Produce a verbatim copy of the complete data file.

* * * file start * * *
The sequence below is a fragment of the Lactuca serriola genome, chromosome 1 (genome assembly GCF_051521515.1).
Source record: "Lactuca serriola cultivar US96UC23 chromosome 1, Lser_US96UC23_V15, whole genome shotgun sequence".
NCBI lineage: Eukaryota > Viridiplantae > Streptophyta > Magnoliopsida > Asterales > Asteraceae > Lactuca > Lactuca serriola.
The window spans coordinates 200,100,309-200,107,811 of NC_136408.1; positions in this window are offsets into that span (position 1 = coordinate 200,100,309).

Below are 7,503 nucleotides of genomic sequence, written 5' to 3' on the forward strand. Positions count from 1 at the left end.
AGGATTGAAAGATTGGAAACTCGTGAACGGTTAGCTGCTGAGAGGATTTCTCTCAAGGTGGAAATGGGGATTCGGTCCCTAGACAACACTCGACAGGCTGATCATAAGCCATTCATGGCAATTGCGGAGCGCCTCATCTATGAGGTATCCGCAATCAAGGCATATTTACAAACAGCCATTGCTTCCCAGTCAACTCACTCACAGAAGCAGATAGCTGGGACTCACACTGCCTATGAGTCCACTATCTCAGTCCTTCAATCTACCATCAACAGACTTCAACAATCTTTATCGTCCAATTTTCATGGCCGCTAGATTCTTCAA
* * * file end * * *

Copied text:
The sequence below is a fragment of the Lactuca serriola genome, chromosome 1 (genome assembly GCF_051521515.1).
Source record: "Lactuca serriola cultivar US96UC23 chromosome 1, Lser_US96UC23_V15, whole genome shotgun sequence".
NCBI lineage: Eukaryota > Viridiplantae > Streptophyta > Magnoliopsida > Asterales > Asteraceae > Lactuca > Lactuca serriola.
The window spans coordinates 200,100,309-200,107,811 of NC_136408.1; positions in this window are offsets into that span (position 1 = coordinate 200,100,309).

Below are 7,503 nucleotides of genomic sequence, written 5' to 3' on the forward strand. Positions count from 1 at the left end.
AGGATTGAAAGATTGGAAACTCGTGAACGGTTAGCTGCTGAGAGGATTTCTCTCAAGGTGGAAATGGGGATTCGGTCCCTAGACAACACTCGACAGGCTGATCATAAGCCATTCATGGCAATTGCGGAGCGCCTCATCTATGAGGTATCCGCAATCAAGGCATATTTACAAACAGCCATTGCTTCCCAGTCAACTCACTCACAGAAGCAGATAGCTGGGACTCACACTGCCTATGAGTCCACTATCTCAGTCCTTCAATCTACCATCAACAGACTTCAACAATCTTTATCGTCCAATTTTCATGGCCGCTAGATTCTTCAA